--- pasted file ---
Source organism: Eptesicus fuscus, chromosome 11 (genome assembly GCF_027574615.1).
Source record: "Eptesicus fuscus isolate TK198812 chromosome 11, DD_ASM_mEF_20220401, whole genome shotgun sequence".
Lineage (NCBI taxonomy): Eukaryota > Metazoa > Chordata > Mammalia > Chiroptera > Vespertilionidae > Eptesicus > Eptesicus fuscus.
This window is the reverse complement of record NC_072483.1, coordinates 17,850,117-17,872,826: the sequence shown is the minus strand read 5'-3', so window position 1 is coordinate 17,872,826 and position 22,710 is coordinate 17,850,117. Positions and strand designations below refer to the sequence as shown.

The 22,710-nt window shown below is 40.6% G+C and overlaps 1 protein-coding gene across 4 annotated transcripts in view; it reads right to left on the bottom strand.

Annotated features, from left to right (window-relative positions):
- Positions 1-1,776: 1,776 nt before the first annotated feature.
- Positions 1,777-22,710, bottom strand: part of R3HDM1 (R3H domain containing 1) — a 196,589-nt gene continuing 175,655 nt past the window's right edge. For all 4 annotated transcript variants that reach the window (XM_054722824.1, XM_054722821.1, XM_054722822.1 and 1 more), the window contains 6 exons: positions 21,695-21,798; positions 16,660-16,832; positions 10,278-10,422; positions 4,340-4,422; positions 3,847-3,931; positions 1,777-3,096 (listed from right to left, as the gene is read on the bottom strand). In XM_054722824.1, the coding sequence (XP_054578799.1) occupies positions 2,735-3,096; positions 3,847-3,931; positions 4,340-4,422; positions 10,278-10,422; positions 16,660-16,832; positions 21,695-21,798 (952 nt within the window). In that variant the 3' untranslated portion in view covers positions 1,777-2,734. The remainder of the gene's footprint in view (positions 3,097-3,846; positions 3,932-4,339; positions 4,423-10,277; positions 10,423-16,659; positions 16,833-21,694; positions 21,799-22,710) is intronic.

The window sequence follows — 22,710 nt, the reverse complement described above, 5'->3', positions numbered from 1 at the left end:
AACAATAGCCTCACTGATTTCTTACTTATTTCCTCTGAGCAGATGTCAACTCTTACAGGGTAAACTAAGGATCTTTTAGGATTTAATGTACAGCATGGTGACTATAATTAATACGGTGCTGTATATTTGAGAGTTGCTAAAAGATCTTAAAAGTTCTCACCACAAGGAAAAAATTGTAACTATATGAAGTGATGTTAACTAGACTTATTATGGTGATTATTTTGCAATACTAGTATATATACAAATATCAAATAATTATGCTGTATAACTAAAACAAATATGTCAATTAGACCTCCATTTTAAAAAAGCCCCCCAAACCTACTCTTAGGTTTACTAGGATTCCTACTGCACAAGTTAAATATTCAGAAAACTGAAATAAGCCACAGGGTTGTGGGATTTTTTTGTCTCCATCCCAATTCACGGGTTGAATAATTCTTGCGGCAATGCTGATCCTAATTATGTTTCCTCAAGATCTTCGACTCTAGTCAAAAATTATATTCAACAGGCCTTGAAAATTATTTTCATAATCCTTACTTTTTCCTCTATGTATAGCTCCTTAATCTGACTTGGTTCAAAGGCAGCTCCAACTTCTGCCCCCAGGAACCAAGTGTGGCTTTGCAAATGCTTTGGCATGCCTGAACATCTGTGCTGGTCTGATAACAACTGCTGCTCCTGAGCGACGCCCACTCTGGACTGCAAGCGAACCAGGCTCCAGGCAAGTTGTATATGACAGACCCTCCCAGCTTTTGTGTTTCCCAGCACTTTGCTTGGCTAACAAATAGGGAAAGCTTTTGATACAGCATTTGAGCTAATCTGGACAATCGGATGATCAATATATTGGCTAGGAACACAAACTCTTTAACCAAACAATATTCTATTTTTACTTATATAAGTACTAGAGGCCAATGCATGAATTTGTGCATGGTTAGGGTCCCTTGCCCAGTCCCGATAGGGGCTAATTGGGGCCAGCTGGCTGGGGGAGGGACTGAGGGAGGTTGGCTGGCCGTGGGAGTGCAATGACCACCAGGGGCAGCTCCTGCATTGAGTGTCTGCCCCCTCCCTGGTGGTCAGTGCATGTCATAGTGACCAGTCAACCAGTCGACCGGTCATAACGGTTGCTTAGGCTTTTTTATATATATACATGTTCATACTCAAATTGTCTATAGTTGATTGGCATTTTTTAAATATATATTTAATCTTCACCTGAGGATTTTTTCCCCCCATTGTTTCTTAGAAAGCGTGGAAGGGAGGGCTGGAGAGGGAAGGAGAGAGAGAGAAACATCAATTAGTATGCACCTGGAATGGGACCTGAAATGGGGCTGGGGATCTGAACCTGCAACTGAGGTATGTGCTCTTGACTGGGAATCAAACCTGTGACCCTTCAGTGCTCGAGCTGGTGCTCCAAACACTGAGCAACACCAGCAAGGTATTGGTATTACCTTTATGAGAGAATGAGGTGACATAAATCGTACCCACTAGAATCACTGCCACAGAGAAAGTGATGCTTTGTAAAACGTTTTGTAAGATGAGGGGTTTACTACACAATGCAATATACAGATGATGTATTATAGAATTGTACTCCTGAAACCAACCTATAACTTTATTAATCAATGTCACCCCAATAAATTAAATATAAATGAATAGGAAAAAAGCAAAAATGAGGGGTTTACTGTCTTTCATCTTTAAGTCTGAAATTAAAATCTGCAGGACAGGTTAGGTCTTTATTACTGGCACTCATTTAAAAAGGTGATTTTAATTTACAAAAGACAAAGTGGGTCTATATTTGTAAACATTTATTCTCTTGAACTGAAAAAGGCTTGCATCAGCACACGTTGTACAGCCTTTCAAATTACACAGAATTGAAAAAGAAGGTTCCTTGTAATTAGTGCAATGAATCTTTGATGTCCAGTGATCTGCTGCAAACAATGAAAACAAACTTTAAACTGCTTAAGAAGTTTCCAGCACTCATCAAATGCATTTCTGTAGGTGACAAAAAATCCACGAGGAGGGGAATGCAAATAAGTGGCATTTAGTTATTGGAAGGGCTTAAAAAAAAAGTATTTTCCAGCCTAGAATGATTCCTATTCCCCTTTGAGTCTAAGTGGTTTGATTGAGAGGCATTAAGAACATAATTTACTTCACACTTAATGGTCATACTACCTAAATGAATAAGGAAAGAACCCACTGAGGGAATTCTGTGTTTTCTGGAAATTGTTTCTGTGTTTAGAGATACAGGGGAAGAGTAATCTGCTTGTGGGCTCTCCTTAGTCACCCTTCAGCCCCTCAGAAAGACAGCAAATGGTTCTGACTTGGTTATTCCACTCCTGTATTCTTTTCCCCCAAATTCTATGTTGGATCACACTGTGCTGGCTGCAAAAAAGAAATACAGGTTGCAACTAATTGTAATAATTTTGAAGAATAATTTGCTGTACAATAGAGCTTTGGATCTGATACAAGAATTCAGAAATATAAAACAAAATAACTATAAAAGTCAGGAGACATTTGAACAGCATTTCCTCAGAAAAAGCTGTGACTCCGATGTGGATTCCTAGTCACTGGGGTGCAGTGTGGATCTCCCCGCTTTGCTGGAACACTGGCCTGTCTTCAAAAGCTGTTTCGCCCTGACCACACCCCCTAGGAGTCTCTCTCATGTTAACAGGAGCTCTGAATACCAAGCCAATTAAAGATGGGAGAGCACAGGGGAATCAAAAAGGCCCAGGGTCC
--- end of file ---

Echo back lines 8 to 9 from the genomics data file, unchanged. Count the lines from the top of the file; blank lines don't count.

- Positions 1,777-22,710, bottom strand: part of R3HDM1 (R3H domain containing 1) — a 196,589-nt gene continuing 175,655 nt past the window's right edge. For all 4 annotated transcript variants that reach the window (XM_054722824.1, XM_054722821.1, XM_054722822.1 and 1 more), the window contains 6 exons: positions 21,695-21,798; positions 16,660-16,832; positions 10,278-10,422; positions 4,340-4,422; positions 3,847-3,931; positions 1,777-3,096 (listed from right to left, as the gene is read on the bottom strand). In XM_054722824.1, the coding sequence (XP_054578799.1) occupies positions 2,735-3,096; positions 3,847-3,931; positions 4,340-4,422; positions 10,278-10,422; positions 16,660-16,832; positions 21,695-21,798 (952 nt within the window). In that variant the 3' untranslated portion in view covers positions 1,777-2,734. The remainder of the gene's footprint in view (positions 3,097-3,846; positions 3,932-4,339; positions 4,423-10,277; positions 10,423-16,659; positions 16,833-21,694; positions 21,799-22,710) is intronic.

The window sequence follows — 22,710 nt, the reverse complement described above, 5'->3', positions numbered from 1 at the left end: